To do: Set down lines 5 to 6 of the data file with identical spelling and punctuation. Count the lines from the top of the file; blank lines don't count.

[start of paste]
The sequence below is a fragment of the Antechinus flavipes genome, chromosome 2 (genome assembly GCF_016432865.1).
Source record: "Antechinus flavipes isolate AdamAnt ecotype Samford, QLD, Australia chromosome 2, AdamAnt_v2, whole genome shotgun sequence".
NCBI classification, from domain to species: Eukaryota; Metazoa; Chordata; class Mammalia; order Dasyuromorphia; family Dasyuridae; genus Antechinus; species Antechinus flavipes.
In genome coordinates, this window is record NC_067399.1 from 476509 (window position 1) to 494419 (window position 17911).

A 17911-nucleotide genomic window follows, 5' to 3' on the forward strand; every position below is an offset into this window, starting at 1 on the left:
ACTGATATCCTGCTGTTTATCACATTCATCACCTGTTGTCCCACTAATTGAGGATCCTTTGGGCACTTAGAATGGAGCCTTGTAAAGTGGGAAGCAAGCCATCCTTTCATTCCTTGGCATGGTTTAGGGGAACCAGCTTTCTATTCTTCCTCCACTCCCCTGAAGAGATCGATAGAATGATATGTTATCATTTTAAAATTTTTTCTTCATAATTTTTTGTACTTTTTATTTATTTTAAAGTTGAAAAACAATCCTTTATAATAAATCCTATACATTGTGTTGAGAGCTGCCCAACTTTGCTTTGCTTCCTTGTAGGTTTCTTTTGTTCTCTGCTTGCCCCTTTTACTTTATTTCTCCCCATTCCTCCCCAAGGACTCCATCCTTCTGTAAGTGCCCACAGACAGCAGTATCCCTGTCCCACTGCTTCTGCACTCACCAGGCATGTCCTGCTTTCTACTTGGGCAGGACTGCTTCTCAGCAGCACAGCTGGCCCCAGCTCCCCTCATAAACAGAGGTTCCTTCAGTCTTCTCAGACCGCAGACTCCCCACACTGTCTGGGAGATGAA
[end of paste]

A 17911-nucleotide genomic window follows, 5' to 3' on the forward strand; every position below is an offset into this window, starting at 1 on the left:
ACTGATATCCTGCTGTTTATCACATTCATCACCTGTTGTCCCACTAATTGAGGATCCTTTGGGCACTTAGAATGGAGCCTTGTAAAGTGGGAAGCAAGCCATCCTTTCATTCCTTGGCATGGTTTAGGGGAACCAGCTTTCTATTCTTCCTCCACTCCCCTGAAGAGATCGATAGAATGATATGTTATCATTTTAAAATTTTTTCTTCATAATTTTTTGTACTTTTTATTTATTTTAAAGTTGAAAAACAATCCTTTATAATAAATCCTATACATTGTGTTGAGAGCTGCCCAACTTTGCTTTGCTTCCTTGTAGGTTTCTTTTGTTCTCTGCTTGCCCCTTTTACTTTATTTCTCCCCATTCCTCCCCAAGGACTCCATCCTTCTGTAAGTGCCCACAGACAGCAGTATCCCTGTCCCACTGCTTCTGCACTCACCAGGCATGTCCTGCTTTCTACTTGGGCAGGACTGCTTCTCAGCAGCACAGCTGGCCCCAGCTCCCCTCATAAACAGAGGTTCCTTCAGTCTTCTCAGACCGCAGACTCCCCACACTGTCTGGGAGATGAA